Diane elevation training mask
Diane in the ETM. Only try this at home…when no one’s watching

Bottom line, if you are a serious athlete, you should strongly consider this product, and without a doubt this should definitely be taking up some space in your arsenal of gym equipment. Again, there is a ton of literature out there to support this claim, what I’m presenting to you is what I think empirically is the best method of utilization for the Elevation Training Mask 2.0. It also doesn’t hurt that they offer many different designs that help showoff your personality ;). Thanks for all of you that have followed this experiment, and I hope that you are able to take this information and use this knowledge to improve the machine that you are! Attack everyday!

(I DO NOT RECOMMEND DOING FRAN IN THE MASK! Unless you just want a good kick in the nuts)

Disclaimer: Neither Cotten, nor anyone else at the update, have any relevant financial conflicts to disclose – and never will.  Stay classy wherever you are…even in San Diego…and Rio Linda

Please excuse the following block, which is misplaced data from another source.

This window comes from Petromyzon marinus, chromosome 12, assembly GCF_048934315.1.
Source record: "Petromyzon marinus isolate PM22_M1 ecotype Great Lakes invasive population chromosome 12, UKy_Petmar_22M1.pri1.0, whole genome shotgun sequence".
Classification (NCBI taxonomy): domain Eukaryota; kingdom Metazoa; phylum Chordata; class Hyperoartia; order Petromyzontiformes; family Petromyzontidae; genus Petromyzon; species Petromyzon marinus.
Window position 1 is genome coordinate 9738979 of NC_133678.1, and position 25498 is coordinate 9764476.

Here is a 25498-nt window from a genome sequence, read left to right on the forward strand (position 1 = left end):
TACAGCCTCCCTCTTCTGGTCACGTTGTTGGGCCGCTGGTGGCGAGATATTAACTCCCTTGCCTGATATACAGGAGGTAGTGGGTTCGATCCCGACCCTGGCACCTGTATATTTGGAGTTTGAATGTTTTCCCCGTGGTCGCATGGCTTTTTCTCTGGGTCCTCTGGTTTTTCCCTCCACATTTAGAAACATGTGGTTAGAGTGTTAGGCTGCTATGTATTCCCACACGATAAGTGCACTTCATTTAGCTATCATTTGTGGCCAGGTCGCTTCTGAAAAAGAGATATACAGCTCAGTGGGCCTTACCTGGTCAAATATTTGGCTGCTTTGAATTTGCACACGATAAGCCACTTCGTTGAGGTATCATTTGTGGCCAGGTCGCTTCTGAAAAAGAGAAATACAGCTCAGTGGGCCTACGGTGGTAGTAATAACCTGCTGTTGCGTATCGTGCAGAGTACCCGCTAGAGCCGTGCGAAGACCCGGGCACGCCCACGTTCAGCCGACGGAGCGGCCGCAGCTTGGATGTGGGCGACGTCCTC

William Cotten

God Bless and Roll Tide

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10 responses to “Elevation Training Mask Executive Summary

  1. Hey Cotton, thanks for the review. Going to pick up one these and see how it goes. Also, found a review of one these by Brian MacKenzie at Project Endurance. He did use it for interval training – he would run his interval and during the rest periods put the mask on. So – going to use it for tempo work and interval work – will let you guys know how it goes.

  2. Thanks for renewing my interest. I used the TM in a similar fashion as you did (60 days), during your experiment. I didn’t notice a big improvement in my performance. It seems like half of the (physician and physiologist) crowd is divided on the science/intention behind the TM. As a result, I put on the shelf. Were you able to measure your gains (labs, baseline exercise evolutions, etc…)? I’ll be honest, I’m looking for a solid reason to try it again.

    1. Mike, I’m going to see what Cotten says specifically on his measurements. He was calculating gross performance, VO2max, body composition, etc. I know he is a believer in it for his tempo training and lower intensity work just to apply resistance to the muscles involved in respiratory mechanics. More to follow…